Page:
Dec 3, 2021 - News

Lack of child care costs Texas billions

Image of paper cut family, with the child in the middle made of a dollar bill.
Illustration: Maura Losch/Axios

A dearth of affordable child care is putting a dent in the Texas economy.

Driving the news: Parents are missing work or leaving jobs to take care of kids in a landscape pockmarked by the pandemic and labor shortages, per fresh research by the U.S. Chamber of Commerce Foundation.

The big picture: Even as Texas — and Austin especially — is attracting new businesses, finding and affording child care is shaping up to be a critical issue for parents as they navigate a return to working away from home.

Context: Relatively low wages, high rents driving child care workers further from Austin and ripple effects of the pandemic have led to crippling staff shortages and enrollment caps, day care operators report.

What they're saying: "Without suitable childcare options, many Texans will be forced to exit the workforce," the chamber's researchers found. This "has negative financial impacts on their household and limits the talent pool available to businesses in an already competitive labor environment."

At Sammy's House, an Austin child care center that caters especially to kids with special needs, enrollment has been cut by 50% because of staffing shortages, executive director Isabel Huerta tells Axios.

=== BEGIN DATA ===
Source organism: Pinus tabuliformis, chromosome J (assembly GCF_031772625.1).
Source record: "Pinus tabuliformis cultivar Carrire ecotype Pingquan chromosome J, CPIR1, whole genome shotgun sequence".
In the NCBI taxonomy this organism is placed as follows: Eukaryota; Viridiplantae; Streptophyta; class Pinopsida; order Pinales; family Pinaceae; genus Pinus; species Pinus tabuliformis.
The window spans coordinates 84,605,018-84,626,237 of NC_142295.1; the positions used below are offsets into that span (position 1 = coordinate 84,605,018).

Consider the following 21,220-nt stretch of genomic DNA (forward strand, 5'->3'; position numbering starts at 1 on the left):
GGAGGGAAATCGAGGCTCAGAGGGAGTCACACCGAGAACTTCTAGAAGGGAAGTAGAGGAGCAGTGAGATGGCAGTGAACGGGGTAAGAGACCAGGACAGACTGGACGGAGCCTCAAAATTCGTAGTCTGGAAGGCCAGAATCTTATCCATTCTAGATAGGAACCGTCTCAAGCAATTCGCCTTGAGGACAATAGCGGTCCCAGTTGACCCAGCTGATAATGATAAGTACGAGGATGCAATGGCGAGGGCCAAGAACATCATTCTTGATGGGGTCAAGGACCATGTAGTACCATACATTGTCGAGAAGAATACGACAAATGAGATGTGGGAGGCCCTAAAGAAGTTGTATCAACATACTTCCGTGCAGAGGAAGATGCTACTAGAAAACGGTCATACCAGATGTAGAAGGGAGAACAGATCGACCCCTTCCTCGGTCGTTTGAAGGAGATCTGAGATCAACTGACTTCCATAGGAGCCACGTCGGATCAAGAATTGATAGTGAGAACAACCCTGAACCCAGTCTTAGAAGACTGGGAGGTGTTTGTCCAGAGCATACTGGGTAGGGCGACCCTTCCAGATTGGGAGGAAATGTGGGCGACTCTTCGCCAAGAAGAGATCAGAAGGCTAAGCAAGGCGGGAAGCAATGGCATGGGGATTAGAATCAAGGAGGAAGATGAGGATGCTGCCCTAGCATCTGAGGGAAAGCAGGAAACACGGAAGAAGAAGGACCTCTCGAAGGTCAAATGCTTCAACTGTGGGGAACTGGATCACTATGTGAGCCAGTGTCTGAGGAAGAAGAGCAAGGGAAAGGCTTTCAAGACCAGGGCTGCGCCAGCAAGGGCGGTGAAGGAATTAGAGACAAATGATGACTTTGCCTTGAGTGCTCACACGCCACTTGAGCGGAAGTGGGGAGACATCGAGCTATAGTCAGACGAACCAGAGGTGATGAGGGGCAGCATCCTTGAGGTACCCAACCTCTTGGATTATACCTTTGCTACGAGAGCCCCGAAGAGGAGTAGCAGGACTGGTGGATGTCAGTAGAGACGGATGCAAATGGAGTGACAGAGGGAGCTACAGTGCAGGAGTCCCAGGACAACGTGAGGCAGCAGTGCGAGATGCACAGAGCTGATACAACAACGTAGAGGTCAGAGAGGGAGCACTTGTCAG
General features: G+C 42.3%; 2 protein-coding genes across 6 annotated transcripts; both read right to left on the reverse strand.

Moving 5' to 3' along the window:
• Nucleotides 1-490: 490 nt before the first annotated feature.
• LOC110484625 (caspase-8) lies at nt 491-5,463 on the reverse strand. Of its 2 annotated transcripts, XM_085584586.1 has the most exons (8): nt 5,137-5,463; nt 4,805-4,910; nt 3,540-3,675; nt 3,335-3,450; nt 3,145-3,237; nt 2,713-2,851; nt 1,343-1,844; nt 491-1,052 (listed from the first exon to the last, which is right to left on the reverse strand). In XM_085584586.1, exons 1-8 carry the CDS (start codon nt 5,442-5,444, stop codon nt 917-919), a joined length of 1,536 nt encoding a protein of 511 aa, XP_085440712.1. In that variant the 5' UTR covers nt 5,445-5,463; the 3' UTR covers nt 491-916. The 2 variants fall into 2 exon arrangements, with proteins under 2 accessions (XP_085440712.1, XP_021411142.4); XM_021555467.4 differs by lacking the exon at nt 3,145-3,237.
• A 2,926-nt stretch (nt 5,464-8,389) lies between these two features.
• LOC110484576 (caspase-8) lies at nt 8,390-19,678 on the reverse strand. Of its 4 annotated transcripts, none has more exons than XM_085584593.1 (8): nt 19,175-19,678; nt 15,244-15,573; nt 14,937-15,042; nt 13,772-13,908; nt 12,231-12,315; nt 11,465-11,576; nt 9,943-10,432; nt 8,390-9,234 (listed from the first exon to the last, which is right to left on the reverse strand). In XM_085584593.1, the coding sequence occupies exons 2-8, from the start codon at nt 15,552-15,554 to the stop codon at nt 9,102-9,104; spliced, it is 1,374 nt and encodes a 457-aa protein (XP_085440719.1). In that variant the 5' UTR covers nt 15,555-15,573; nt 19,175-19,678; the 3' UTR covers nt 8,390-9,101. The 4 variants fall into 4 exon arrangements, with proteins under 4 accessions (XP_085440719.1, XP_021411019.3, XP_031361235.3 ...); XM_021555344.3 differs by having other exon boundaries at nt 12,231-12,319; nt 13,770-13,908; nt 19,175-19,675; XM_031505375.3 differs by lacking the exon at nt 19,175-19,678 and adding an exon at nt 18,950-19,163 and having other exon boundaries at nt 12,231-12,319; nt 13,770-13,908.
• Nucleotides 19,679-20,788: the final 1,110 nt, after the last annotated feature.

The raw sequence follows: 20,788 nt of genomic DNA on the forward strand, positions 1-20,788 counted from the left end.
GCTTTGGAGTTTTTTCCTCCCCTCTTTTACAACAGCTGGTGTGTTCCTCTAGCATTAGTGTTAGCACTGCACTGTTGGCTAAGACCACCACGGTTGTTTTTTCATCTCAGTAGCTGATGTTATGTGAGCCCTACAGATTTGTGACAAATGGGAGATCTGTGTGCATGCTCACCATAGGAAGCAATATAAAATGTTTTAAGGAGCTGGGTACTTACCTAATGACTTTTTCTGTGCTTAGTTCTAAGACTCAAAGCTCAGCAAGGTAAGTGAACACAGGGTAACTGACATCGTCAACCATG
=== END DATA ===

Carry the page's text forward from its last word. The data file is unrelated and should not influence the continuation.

• She says she is going to need to raise fees to keep up with fixed costs.
  • "What's scaring me is that child care will start to serve only the affluent. The cost of child care is going to go up and become unaffordable," Huerta said. "When child care options start disappearing, I don't know how they're going to work."

By the numbers: Child care issues result in an estimated $9.39 billion annual loss for Texas' economy, per the chamber research.

  • As much as $1.8 billion is lost annually in tax revenue due to child care challenges; absences and employee turnover cost Texas employers an estimated $7.59 billion per year.
  • Almost three quarters of parents (74%) reported missing work due to child care issues in the past three months.
  • Approximately 7% of parents voluntarily left a job due to child care hiccups.

The U.S. House version of the Biden administration's Build Back Better Act provides child care subsidies covering roughly 20 million children.

  • At the state level, Texas lawmakers this year opted to increase state reimbursements for child care providers — but decided not to establish a statewide study to understand the true cost of quality child care.
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